How do you Strengthen existing client relationships during a lockdown?
Maintaining strong client relationships during Covid has been a challenge for many businesses, both large and small. How do you continue to build relationships when your typical tactics are no longer available to you? Although we did enjoy some freedom to meet in socially distanced ways over the summer months, in many parts of Canada, we are now back in lockdown. That means we are back to 100% virtual client interactions.
So, I posed this question “How are you building trust with new and existing clients/colleagues during COVID?” to a group of trusted colleagues. I received amazing feedback. Through it, I identified 4 ways to build trust on the path to securing new business. Their feedback to my question also yielded five insights into how they were strengthening existing client relationships. I wanted to share these ideas given our current circumstances.
5 Ways to Strengthen Trust in Existing Client Relationships
1. Trust through regular and consistent communication:
One of the consistent tips I heard from many colleagues was the importance of upping the frequency of communication with clients. Investment Counselor Koel Loyer says “Calls, emails, more regular market updates and newsletters etc. but mainly by phone or zoom so that we’re actually in touch. Then I can ask lots of questions, really get to know what they’re worried about and how we can help them.”
Rob Beyer, an impact investment expert, echoes this. “Covid has given us an opportunity to increase our commitment to communicating with stakeholders in a timely way, which also goes a long way to building trust.”
2. Trust through listening:
Much has been written about how important active listening is at any time, not just during a pandemic. Active listening requires our full concentration and engagement, as opposed to just passively hearing what the person is saying. Aileen Crowne, an executive and leadership coach shares: “I practice active or empathetic listening. As Stephen Covey, author of The 7 Habits of Highly Effective People explained, “Most people do not listen with the intent to understand; they listen with the intent to reply.” The intent to understand continues to be a critical factor and can be done both in virtual and in person meetings.”
Beyond active listening, empathetic listening is also important (and always has been). Rob Beyer accurately identified that “all our lives are “upside down” from our normal routines, many dramatically so. Most of my meetings now start with what is going on with Covid in peoples geographic areas or within our own families/companies, Covid has given us the opportunity to take our relationships to a deeper level as we empathize with each other over how we are coping and navigate these times – which can be vitally important to build trust.”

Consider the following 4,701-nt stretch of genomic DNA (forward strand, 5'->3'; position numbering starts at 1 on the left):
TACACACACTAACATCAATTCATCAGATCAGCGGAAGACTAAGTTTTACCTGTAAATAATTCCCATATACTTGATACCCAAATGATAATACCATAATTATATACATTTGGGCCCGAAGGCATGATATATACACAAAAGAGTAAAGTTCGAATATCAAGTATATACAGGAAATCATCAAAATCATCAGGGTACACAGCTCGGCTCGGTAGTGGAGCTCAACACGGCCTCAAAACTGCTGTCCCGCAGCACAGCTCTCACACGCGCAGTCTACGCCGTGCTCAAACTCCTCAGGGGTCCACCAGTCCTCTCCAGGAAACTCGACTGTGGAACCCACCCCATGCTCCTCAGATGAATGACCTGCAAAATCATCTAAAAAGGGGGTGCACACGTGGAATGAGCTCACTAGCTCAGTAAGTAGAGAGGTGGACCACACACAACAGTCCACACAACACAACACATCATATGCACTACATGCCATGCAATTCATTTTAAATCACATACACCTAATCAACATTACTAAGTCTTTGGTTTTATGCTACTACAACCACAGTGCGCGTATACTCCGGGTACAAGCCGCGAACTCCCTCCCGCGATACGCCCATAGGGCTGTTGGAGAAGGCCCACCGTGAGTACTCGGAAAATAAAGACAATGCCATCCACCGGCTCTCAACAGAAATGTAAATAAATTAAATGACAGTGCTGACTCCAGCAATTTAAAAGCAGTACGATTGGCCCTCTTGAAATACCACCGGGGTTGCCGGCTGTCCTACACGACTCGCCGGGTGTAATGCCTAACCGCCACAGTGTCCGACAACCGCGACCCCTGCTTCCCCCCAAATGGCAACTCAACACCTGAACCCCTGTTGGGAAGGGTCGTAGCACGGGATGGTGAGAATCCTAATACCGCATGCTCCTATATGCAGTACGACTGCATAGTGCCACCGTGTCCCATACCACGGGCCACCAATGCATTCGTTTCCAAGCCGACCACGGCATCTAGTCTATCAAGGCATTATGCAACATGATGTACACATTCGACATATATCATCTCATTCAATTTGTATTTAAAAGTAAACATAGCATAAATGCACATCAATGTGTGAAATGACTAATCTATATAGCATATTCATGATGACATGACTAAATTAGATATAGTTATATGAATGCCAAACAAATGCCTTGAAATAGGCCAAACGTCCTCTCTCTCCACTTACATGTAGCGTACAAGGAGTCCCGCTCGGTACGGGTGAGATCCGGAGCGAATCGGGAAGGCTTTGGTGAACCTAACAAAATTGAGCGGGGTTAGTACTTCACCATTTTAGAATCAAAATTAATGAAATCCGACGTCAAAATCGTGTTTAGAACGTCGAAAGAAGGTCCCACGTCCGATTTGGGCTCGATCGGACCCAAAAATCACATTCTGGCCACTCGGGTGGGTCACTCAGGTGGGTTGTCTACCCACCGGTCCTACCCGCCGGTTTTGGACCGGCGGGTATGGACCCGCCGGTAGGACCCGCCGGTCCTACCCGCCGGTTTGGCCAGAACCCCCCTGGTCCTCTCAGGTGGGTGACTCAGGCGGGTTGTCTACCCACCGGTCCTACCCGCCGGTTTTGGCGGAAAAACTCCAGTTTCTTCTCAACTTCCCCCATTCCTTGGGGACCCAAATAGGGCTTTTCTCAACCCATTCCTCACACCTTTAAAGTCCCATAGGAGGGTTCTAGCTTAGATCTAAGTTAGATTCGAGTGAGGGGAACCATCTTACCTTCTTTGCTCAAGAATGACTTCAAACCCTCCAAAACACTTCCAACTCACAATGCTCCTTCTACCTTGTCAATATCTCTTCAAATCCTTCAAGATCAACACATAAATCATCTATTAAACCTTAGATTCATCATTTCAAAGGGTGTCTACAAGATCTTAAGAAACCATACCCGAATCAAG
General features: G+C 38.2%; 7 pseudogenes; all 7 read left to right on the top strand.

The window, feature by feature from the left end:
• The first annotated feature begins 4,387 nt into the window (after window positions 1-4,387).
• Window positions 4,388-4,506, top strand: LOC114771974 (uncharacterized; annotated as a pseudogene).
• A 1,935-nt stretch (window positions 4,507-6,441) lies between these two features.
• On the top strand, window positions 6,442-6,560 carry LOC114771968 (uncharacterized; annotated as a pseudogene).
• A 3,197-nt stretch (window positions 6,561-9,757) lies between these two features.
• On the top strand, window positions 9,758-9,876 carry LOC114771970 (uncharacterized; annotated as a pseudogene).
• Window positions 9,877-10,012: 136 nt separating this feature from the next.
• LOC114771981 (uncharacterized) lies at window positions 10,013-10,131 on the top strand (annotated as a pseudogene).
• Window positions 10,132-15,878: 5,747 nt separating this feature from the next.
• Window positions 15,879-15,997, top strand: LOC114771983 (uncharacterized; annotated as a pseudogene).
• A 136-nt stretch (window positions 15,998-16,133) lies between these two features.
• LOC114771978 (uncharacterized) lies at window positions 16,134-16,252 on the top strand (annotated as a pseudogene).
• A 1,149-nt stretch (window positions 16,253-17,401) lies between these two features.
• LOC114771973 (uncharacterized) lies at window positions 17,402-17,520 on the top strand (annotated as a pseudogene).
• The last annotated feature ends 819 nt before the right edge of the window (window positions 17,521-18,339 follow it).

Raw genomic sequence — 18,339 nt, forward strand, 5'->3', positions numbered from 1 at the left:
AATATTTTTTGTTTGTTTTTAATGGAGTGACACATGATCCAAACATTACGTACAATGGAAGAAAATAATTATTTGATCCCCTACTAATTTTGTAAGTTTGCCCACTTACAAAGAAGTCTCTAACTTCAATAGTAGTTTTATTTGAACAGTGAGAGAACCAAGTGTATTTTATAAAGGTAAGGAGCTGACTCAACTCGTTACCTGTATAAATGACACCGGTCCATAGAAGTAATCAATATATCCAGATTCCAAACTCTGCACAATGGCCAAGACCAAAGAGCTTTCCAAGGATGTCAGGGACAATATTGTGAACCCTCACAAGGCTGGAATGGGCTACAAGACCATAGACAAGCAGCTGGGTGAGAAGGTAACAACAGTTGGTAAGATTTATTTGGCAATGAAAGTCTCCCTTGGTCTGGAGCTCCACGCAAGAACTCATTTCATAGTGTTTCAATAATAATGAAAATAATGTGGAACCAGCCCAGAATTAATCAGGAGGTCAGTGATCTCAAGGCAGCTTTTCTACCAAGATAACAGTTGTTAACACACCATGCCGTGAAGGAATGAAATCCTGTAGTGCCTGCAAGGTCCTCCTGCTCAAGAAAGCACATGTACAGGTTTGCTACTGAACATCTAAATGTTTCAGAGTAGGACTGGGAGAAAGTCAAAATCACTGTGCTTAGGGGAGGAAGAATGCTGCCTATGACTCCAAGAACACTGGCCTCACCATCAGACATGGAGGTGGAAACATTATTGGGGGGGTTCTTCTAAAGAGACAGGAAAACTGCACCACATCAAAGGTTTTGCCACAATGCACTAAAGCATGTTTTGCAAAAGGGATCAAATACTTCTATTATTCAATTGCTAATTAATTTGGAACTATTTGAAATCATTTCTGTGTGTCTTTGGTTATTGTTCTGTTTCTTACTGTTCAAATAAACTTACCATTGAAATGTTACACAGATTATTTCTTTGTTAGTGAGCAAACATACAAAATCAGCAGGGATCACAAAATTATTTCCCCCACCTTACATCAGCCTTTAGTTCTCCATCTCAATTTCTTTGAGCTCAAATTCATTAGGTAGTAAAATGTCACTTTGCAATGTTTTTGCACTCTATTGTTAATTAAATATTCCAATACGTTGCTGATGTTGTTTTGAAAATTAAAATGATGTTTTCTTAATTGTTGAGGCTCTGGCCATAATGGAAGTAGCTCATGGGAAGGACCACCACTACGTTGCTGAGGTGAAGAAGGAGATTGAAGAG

3. Trust through flexibility:
I’m sure everyone one of us has a bit of a love/hate relationship with working from home. The flexibility is great in many respects. However, it also minimizes the divide between work life and home life, particularly for those with kids. Audrey Kwan, a business and process improvement consultant comments: “I’ve noticed that my clients have much more unpredictable schedules with school situations changing on the fly. As a result, I’ve decided to accommodate with more flexibility on re-scheduling meetings. I’ve found that it’s this willingness to meet people where they are at right now that I believe creates trust.”
4. Trust through shared goals:
I’ve often found that when a team is working towards a shared goal, trust gets built very quickly. Tarun Tripathi, a brand and culture expert echoed this idea, saying that when “the goals have been very clear, milestones setup, and I’ve been able to be proactive in updating and communicating – not necessarily through live meetings but through emails and recorded video – then trust is very strong”.
5. Trust through humour:
Humour is an underrated skill in my humble opinion. I definitely tried to bring a dose of humour to every meeting. For example, we recently took a moment to appreciate a team member’s movember mustache. I find things like this break the ice and ease us into conversation. In fact, this use of humour has rubbed off on one of our client’s holiday gifts this year. They are delivering “COVID cookies” to their clients as a way to wish them happy holidays.
Heather Bordo also mentioned the importance of humour in building trust. She is “trying to bring more humour and levity to interactions. COVID has underscored what really matters – and allowed for less seriousness about what matters less.”
What other ways are you strengthening existing client relationships? Let me know @andrewperrymktg!